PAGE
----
“The days that I work, it’s kinda hard to fit it in,” she said. “But you can always get up earlier, or make it happen over the weekend. It’s a pretty easy balance for me.”
She estimated that she ran about 30 miles per week during her training period; she runs about 15 miles per week during her off season, she said.
Keeping a steady pace
Even though LaHue doesn’t lose a lot of weight through her training, there are noticeable health benefits, she said.
“I completely watch my heart rate during interval training,” LaHue said. “And my heart rate is so much lower now, and I can go so much longer. And it’s kinda neat. I’m like, ‘Wow, I couldn’t do this two months ago.’ So I can completely see that I’m in better shape.”
LaHue cites better-fitting clothes, more toned legs and feeling better in general as other positives that have come through her training.
Her advice for others trying to get into marathons: “You have to like running. You run a lot. A lot a lot.”
She also recommended finding someone to train with.
“It helps to have someone who’s interested in talking about your long runs, your pace, what you’re eating,” she said. “Even if you don’t run together, it’s good to have someone who is going through the same things you are.”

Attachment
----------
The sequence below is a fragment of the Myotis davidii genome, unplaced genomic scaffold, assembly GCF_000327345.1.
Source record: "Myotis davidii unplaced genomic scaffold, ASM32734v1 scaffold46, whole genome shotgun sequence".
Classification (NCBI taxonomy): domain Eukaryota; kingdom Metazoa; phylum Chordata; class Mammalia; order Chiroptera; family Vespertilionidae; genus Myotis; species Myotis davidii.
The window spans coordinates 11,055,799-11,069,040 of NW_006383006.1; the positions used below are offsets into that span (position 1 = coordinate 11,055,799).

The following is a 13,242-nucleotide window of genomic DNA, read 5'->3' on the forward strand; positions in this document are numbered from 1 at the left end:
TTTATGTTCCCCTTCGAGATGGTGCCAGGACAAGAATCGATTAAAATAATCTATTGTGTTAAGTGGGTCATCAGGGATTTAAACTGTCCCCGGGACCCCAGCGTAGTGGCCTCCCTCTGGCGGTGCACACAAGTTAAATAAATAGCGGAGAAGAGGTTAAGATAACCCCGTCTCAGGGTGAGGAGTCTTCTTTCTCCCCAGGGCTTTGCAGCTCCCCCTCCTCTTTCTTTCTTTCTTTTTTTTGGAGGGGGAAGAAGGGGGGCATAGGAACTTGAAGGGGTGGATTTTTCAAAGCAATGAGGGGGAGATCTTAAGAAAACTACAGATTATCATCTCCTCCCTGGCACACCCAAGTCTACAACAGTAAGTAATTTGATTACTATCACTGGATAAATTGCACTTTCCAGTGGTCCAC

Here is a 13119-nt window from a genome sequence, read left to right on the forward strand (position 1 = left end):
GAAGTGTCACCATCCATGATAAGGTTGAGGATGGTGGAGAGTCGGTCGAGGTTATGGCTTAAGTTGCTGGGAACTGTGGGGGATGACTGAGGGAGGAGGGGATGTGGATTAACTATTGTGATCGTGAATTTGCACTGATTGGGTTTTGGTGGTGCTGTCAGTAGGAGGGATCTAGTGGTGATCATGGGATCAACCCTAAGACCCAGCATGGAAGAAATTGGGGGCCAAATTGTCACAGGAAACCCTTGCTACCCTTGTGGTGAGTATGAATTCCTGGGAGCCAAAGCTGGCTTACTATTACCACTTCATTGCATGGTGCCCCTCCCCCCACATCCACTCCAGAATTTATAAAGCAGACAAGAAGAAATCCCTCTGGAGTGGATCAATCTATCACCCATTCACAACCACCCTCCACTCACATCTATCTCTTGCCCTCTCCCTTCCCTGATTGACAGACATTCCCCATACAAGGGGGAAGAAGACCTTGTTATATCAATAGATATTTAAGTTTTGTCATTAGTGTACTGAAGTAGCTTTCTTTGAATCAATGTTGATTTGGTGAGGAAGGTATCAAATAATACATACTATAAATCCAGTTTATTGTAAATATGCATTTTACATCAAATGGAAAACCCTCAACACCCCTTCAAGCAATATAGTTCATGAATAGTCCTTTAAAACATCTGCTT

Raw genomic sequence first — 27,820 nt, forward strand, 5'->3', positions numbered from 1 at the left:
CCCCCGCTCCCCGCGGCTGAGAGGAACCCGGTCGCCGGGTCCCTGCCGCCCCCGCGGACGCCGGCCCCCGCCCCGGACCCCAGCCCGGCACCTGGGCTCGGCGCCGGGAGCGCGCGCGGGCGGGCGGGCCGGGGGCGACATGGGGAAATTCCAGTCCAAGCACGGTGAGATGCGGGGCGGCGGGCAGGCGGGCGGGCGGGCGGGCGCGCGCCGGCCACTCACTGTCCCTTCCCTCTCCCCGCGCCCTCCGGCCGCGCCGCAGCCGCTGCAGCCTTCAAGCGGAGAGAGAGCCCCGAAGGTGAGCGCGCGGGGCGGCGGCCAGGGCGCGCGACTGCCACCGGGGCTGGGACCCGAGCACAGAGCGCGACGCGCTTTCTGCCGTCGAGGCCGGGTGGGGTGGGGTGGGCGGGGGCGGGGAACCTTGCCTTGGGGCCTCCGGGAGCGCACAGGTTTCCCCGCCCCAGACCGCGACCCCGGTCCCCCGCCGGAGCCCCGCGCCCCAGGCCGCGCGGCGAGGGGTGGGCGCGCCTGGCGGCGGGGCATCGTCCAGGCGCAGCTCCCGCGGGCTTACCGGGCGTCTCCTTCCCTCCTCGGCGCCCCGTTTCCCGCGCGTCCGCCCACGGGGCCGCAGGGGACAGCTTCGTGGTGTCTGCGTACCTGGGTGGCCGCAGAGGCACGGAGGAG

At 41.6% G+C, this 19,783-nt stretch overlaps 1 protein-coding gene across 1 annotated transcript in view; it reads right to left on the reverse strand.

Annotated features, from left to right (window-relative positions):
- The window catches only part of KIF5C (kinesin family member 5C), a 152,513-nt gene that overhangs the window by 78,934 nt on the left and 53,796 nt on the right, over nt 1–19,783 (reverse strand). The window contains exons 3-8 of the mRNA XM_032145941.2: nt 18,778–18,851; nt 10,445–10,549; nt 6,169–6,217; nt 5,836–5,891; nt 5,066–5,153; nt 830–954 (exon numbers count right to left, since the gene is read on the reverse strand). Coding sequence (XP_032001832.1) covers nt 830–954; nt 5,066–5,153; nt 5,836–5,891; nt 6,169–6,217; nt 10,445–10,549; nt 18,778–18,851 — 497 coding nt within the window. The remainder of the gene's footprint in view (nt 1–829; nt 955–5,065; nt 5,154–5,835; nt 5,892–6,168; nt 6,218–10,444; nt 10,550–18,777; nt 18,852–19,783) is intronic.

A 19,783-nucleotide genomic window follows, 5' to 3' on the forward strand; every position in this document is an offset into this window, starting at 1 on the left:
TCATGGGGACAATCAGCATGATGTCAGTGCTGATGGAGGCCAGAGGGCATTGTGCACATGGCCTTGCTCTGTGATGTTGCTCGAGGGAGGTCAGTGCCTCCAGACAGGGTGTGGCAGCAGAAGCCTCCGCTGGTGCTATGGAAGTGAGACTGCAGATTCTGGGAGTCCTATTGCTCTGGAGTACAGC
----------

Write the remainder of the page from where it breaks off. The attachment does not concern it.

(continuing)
Although her training schedule may seem rigorous to an outsider, LaHue said she doesn’t take her running too seriously. She does what it takes to prepare for 13.1 miles, but a pre-run smoothie is the only ritual she has on race days.
LaHue said she enjoys lining up before a race and seeing waves of people prepared to run. She doesn’t try to compete with the rest of the crowd, only with herself.
“You just get in line wherever you are comfortable, for wherever you trained,” she said. “You know where you stand, because you don’t just wake up and decide to go run. You’ve been training.
“Whatever. I’m not an athlete, and my scores aren’t very good. I just do it for me.”
LaHue said keeping a steady pace is the most difficult part of race days.
“You set a goal that’s difficult, and you have to dig really deep to keep up your pace,” she said. “The last three miles are really hard, just to push through at the speed you’re trying to go.”
But despite the challenge of breaking two hours, LaHue still hasn’t gone fast enough — at least by her calculations.
“I’ll set a different goal for my next race,” she said. “I’ll probably be wanting 1:55. And that’s probably fast enough for me. I don’t see going much faster than that.”
LaHue’s running has become a family activity. Her 7-year-old daughter, Julia, enjoys riding her bike along the MKT Trail; her son, Jonathan, 10, has participated in cross country through Columbia Track Club and sometimes runs with his mother before school.
“I think the kids see us being healthy and kinda want to make that part of their lives,” LaHue said. “Neither one of my kids are athletic, I’m not athletic, my husband’s not athletic.
“But we’re fit. You don’t have to be an athlete to be a fit person, and that’s kinda what we’re trying to teach the kids.”
Amy’s LaHue’s pre-run smoothie